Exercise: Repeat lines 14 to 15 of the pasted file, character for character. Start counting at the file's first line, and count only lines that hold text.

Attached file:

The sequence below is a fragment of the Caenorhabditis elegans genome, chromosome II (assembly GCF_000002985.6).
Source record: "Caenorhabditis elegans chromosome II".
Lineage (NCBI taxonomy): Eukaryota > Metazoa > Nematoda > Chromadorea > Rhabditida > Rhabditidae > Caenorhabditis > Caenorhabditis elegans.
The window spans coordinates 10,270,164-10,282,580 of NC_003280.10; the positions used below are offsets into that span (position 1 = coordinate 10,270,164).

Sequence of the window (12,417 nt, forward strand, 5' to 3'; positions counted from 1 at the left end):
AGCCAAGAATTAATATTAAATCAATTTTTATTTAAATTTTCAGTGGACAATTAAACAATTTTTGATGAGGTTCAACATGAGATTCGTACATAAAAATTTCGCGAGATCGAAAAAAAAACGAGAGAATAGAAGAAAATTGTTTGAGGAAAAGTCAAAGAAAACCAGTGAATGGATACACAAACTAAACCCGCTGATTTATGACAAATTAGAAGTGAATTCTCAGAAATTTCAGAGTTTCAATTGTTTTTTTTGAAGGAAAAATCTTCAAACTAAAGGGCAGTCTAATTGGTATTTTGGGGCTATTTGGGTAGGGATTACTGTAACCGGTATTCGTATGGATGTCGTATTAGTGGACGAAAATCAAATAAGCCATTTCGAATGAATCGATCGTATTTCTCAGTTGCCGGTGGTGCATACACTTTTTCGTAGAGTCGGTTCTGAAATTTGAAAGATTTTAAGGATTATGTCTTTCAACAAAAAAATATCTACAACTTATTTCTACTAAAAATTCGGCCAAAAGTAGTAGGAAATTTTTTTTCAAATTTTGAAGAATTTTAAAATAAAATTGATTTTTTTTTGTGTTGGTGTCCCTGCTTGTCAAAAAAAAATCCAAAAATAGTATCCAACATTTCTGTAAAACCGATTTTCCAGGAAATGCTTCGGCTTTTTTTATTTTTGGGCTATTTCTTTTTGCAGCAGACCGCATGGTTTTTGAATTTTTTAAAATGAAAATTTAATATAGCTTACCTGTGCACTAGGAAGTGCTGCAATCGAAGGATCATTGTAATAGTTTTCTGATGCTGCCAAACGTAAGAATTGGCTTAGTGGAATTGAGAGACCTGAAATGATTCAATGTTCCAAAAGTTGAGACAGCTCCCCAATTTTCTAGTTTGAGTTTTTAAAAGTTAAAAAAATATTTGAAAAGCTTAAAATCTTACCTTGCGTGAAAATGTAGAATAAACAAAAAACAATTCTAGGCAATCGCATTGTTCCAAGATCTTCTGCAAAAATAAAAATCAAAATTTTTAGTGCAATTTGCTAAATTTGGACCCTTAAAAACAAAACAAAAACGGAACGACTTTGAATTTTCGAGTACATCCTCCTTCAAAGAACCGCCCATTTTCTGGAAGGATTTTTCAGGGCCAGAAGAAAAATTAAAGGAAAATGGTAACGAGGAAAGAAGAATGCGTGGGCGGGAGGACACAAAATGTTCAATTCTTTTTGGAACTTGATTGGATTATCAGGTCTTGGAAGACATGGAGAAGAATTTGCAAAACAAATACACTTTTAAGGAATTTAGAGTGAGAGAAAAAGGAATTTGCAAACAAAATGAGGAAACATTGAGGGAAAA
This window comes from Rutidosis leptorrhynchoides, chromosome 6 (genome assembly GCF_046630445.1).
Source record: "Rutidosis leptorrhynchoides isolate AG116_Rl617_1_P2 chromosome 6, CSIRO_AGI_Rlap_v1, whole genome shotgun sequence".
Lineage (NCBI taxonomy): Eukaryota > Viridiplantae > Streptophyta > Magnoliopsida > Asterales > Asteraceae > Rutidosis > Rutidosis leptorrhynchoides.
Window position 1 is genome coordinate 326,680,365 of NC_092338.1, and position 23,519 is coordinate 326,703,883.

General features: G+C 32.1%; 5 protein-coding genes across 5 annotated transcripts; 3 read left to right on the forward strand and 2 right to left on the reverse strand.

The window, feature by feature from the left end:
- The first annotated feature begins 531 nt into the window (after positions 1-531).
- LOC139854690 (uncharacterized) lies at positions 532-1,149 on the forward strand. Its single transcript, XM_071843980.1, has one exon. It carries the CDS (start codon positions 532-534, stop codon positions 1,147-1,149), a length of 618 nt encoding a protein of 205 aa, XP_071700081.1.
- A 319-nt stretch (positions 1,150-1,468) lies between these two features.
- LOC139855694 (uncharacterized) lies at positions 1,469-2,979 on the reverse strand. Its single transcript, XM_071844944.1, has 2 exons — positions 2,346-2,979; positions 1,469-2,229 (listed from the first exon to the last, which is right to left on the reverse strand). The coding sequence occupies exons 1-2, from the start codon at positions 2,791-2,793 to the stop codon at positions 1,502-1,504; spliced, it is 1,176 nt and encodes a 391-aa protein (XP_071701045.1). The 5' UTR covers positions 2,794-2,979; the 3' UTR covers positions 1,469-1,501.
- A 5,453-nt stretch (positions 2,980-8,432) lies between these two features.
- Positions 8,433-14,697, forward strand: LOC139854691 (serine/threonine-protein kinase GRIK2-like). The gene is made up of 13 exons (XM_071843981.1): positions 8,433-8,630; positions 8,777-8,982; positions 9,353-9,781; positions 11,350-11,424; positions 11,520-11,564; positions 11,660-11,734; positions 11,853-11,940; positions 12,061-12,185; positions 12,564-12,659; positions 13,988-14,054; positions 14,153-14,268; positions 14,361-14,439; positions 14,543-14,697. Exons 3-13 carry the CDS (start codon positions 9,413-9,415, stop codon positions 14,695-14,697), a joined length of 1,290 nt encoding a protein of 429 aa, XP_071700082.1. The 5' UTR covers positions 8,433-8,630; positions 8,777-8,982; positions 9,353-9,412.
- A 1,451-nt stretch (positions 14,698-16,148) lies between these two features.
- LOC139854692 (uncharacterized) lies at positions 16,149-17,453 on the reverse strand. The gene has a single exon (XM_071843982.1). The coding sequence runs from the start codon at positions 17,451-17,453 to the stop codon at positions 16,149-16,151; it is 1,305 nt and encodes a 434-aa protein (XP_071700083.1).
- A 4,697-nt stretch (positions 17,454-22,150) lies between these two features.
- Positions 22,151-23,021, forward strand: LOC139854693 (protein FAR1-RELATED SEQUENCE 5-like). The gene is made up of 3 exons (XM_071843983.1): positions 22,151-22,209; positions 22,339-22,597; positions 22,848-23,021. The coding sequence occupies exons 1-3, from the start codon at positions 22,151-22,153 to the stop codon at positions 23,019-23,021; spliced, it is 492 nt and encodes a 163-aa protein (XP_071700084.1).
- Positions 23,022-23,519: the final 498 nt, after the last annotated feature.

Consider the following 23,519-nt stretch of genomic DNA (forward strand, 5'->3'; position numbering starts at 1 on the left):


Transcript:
- LOC139854690 (uncharacterized) lies at positions 532-1,149 on the forward strand. Its single transcript, XM_071843980.1, has one exon. It carries the CDS (start codon positions 532-534, stop codon positions 1,147-1,149), a length of 618 nt encoding a protein of 205 aa, XP_071700081.1.
- A 319-nt stretch (positions 1,150-1,468) lies between these two features.